I knew a Pinky once. She too had been defiant and was the face of a revolution.
She had her detractors, still does.
Many explained the phenomenon of a young woman spearheading a movement that defied the state ,as well, it is not her, people are drawn to her because of her father. That she could head a political party (and later be the premier of) in a country that remains patriarchal , as she came from a class where men could "co-operate" when they were serving their class interests. She too faced a lot of flak for not exactly doing that much for women, post her two terms being Pakistan's Prime Minister, Pinky aka Benazir Bhutto's country women seemed as wretched, as subjugated by the religio-sociopolitical nexus as ever. Or were they?
Tonight Nishita Jain's Gulabi Gang reminded me of those questions. Through the prism of the body of a burnt young woman who for all purposes may have spontaneously combusted because of an Act of God, fate/karma/ her own will, for it is never the husband, never the in-laws--we are taken on a journey through a landscape that could be anywhere, so blighted is the fate of young women today.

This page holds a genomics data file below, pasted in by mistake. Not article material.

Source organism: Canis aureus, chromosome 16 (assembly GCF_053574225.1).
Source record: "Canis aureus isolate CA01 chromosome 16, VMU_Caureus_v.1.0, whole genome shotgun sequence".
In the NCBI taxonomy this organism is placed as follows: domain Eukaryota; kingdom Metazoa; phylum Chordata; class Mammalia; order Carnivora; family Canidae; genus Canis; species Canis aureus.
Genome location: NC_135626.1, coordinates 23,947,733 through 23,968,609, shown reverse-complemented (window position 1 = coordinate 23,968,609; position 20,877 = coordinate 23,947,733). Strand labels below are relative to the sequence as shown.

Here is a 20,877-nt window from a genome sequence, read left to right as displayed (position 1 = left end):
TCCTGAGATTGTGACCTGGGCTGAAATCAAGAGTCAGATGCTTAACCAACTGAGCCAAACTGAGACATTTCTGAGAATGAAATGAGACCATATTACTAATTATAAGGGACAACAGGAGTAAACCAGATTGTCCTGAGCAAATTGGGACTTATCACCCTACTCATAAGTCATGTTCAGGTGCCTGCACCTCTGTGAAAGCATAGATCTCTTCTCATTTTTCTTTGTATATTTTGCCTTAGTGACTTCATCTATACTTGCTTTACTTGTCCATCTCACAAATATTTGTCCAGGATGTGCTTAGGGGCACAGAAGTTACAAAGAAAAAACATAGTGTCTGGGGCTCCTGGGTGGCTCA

Sampat Pal, who for all purposes is the face of Gulabi Gang (though through the course of the documentary you get the niggling suspicion it may not always be the same),in the first ten minutes of the documentary unpacks what the "gender question" is for generations of her compatriots with all its class and caste commonalities. The rest of the documentary follows Pal as she stubbornly perseveres with getting the police to sit up and take notice of the dead young woman--while the entire community closes rank. We will witness how a sisterhood of pink saris (or salwar kamiz) is no feminist utopia, there will be times when members will find it difficult to defy caste and vote for the usurper; times when they will support the very patriarchal notions of honour that bind them.
But will it always be so?
I dont think so. For I also caught the defiance in a young woman's eyes in a village that had just caved in, the spark in eyes that peer out in a dark railway bogey.
I would recommend you go and watch this documentary for exactly those moments.